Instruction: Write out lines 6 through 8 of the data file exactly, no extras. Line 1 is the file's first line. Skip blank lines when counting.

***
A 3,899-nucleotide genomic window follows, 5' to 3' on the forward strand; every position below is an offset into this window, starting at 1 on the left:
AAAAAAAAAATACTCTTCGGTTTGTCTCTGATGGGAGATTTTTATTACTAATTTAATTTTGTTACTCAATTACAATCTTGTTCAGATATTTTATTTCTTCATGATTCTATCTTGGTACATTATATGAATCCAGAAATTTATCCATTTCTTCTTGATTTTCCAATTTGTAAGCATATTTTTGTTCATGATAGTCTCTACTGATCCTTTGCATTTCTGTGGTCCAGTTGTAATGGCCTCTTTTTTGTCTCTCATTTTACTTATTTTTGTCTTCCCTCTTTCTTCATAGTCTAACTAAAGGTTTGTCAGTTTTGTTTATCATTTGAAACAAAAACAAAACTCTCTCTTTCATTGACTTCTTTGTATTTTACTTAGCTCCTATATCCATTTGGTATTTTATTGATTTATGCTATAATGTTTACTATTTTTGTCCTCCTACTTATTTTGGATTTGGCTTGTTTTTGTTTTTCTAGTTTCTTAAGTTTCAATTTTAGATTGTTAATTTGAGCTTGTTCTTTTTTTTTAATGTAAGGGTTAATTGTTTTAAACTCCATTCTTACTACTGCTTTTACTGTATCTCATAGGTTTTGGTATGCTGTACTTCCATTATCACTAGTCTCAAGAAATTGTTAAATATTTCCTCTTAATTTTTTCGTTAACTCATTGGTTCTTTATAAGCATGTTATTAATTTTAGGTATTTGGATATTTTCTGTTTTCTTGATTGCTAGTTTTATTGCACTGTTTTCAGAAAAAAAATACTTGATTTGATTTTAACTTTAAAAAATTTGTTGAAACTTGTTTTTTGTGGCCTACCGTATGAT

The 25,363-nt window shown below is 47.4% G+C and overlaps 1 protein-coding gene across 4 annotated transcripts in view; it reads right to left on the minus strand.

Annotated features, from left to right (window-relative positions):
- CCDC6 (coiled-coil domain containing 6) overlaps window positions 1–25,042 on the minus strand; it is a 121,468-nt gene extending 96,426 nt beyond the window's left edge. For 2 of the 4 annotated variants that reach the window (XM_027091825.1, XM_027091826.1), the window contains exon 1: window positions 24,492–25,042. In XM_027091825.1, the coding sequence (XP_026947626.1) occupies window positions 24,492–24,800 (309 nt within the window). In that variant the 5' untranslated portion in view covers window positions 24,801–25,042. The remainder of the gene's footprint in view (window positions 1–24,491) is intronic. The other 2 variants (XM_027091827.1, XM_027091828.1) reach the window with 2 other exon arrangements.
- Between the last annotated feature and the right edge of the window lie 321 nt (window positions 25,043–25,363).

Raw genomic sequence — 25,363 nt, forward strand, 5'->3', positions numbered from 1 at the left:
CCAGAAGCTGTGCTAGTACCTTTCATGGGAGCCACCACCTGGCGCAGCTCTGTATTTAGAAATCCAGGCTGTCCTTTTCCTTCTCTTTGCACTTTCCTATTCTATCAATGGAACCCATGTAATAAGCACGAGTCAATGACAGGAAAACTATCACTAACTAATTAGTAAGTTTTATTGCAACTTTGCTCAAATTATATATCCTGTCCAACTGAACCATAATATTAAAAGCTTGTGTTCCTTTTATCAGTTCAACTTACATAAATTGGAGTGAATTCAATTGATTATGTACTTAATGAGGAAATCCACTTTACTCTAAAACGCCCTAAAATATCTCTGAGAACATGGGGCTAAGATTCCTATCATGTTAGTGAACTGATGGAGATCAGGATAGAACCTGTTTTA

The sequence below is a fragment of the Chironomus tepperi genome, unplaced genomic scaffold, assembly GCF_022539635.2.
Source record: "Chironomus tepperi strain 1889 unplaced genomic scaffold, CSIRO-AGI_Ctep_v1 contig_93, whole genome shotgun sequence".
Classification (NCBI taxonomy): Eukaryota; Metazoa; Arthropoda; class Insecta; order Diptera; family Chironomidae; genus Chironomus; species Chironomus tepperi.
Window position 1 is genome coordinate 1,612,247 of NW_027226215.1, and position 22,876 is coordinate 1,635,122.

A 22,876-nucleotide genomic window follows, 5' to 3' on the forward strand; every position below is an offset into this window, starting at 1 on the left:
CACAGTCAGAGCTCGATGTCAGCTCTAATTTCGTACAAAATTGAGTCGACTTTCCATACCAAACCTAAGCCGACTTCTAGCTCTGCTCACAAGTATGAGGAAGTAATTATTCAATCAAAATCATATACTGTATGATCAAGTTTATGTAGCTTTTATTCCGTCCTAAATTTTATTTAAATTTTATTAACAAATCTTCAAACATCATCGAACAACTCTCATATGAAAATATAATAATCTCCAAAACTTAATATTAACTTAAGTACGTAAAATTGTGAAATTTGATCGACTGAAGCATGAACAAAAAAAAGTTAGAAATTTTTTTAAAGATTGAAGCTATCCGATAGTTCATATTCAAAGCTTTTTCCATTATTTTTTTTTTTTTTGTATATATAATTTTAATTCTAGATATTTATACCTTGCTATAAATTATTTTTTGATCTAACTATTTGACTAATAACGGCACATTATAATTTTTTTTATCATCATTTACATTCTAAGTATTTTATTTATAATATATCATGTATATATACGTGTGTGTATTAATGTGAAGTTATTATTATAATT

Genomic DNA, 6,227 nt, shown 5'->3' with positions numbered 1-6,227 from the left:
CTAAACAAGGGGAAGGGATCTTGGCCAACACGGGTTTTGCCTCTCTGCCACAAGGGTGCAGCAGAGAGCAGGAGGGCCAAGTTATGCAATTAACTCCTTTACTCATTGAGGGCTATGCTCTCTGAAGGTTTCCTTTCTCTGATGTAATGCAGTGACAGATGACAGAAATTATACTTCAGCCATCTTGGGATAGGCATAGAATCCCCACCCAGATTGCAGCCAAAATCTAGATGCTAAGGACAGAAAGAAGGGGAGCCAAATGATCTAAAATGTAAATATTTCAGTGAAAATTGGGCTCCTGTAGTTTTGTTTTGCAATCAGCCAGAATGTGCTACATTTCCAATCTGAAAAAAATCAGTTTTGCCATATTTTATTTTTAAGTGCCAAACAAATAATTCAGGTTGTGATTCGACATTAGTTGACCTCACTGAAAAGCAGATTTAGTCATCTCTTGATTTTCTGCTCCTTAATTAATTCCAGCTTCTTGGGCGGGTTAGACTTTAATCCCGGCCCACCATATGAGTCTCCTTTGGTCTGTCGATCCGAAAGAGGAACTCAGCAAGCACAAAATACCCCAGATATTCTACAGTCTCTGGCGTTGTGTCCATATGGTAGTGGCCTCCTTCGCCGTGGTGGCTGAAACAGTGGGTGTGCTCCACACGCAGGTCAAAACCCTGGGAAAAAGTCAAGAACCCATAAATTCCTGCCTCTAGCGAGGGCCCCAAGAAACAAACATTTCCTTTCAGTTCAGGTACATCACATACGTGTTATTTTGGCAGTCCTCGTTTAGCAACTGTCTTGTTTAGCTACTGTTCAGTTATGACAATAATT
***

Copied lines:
- Between the last annotated feature and the right edge of the window lie 321 nt (window positions 25,043–25,363).

Raw genomic sequence — 25,363 nt, forward strand, 5'->3', positions numbered from 1 at the left:
CCAGAAGCTGTGCTAGTACCTTTCATGGGAGCCACCACCTGGCGCAGCTCTGTATTTAGAAATCCAGGCTGTCCTTTTCCTTCTCTTTGCACTTTCCTATTCTATCAATGGAACCCATGTAATAAGCACGAGTCAATGACAGGAAAACTATCACTAACTAATTAGTAAGTTTTATTGCAACTTTGCTCAAATTATATATCCTGTCCAACTGAACCATAATATTAAAAGCTTGTGTTCCTTTTATCAGTTCAACTTACATAAATTGGAGTGAATTCAATTGATTATGTACTTAATGAGGAAATCCACTTTACTCTAAAACGCCCTAAAATATCTCTGAGAACATGGGGCTAAGATTCCTATCATGTTAGTGAACTGATGGAGATCAGGATAGAACCTGTTTTA